CERT Expo: SP CERT on the frontlines all day for disaster drill

November 17, 2010
Santa Paula News

The November 6 annual CERT Expo drew more than 200 participants from throughout Ventura County, including a contingent of Santa Paulans to Camarillo Airport.

The volunteer members of CERT, AKA Community Emergency Response Teams, and Ventura County Fire and other firefighters - including Santa Paula personnel - teamed up for the disaster drill training after a welcome from Supervisor Kathy Long.

The daylong drills were open to people who completed all seven CERT training modules and received a CERT certificate. Also participating were members of Ventura County ACS/ARES (Auxiliary Communications Service and Amateur Radio Emergency Service).

CERT was formed as a neighborhood security blanket: when disaster or an emergency strikes first responders will be overwhelmed. CERT members have undergone training to be able to first help themselves and then those in their neighborhoods.

Santa Paula CERT, headed by Santa Paula Fire Captain Steve Lazenby, is a recognized Ventura County leader in the program with the highest rate of graduates per capita. Lazenby said the CERT Expo “was a great success... and plans are already under way to make next year’s event even greater.”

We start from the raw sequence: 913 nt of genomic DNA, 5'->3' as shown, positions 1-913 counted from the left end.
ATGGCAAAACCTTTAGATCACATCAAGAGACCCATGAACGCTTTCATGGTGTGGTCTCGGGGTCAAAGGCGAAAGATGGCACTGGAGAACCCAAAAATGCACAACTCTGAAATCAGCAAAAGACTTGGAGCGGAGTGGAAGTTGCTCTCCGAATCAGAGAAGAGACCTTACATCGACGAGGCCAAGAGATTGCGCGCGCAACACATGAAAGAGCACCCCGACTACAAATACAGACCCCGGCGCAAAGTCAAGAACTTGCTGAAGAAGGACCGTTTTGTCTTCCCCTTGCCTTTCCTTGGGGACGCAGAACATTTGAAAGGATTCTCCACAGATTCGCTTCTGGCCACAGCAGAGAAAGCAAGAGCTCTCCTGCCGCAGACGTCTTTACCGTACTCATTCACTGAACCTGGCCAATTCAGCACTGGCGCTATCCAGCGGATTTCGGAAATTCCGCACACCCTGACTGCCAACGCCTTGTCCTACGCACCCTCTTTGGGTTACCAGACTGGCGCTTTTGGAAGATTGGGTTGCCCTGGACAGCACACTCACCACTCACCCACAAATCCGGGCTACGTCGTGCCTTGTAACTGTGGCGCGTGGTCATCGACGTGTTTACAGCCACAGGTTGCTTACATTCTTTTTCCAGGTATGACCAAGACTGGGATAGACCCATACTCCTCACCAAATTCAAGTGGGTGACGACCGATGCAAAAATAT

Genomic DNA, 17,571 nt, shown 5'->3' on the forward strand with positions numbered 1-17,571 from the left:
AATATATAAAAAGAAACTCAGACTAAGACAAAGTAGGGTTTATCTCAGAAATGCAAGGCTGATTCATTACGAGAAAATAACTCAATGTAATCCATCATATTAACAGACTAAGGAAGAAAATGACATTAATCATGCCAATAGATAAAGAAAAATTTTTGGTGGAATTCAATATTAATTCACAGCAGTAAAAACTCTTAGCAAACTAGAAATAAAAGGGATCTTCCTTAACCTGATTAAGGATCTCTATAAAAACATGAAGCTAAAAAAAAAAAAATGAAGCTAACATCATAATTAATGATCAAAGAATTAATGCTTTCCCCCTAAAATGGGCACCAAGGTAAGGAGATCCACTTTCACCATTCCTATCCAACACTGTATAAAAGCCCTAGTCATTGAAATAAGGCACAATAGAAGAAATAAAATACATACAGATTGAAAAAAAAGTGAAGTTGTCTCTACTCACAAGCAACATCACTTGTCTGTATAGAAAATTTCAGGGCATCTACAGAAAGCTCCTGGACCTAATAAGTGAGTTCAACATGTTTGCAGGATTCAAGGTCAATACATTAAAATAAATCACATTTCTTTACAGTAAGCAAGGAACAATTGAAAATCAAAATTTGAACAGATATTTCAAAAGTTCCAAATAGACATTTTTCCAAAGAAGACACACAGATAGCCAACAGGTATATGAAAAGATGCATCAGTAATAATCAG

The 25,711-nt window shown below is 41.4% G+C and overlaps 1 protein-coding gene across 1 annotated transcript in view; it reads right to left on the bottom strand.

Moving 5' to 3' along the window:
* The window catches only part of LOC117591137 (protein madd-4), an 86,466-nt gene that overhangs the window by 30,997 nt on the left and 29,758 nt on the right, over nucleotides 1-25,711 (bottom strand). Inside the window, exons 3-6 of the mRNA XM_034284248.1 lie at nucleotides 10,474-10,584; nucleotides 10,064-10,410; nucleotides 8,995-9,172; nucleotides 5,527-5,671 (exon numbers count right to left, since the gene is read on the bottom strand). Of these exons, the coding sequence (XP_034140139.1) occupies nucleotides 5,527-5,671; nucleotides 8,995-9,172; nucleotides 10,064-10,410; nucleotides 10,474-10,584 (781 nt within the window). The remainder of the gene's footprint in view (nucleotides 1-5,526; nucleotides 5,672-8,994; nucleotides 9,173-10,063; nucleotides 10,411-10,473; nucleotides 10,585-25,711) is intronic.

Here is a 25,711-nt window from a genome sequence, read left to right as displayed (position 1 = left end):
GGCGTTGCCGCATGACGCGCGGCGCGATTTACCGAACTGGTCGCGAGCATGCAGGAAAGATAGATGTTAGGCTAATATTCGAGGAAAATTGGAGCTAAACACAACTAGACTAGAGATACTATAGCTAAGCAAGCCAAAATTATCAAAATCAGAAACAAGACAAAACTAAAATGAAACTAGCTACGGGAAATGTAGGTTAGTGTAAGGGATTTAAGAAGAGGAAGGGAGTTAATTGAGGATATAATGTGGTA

Santa Paula CERT members - including Mike Gray, Martha Brown, Rick Barnett and Gene and Barbara Dunn - under the direction of SPFD Firefighter and CERT instructor Bernie Arana conducted the fire extinguisher portion of the training. Also on hand were Santa Paula Engine 81 and crew Austin Macias and Terry Bell. “They were there all day to assist with the event and to respond as first up if there were any emergencies,” noted Lazenby.

Other training exercises included communications training, traffic control, filling and placing sandbags, and the use of handy materials such as lumber or steel to move heavy objects to extricate victims buried under fallen buildings and walls. Known as cribbing, the exercise showed that leverage could go a long way in an emergency. The main training event was a combination of search-and-rescue, triage and treatment of volunteer “victims” covered in fake blood, an exercise that lasted three hours.

Lazenby stressed personal safety, noting volunteers are taught to be careful of their own safety to better help others. Overall, Lazenby said the CERT Expo was “well planned and executed...  and everyone left with improved emergency response skills” as well as a “larger group of new emergency ready friends from all over the county.”

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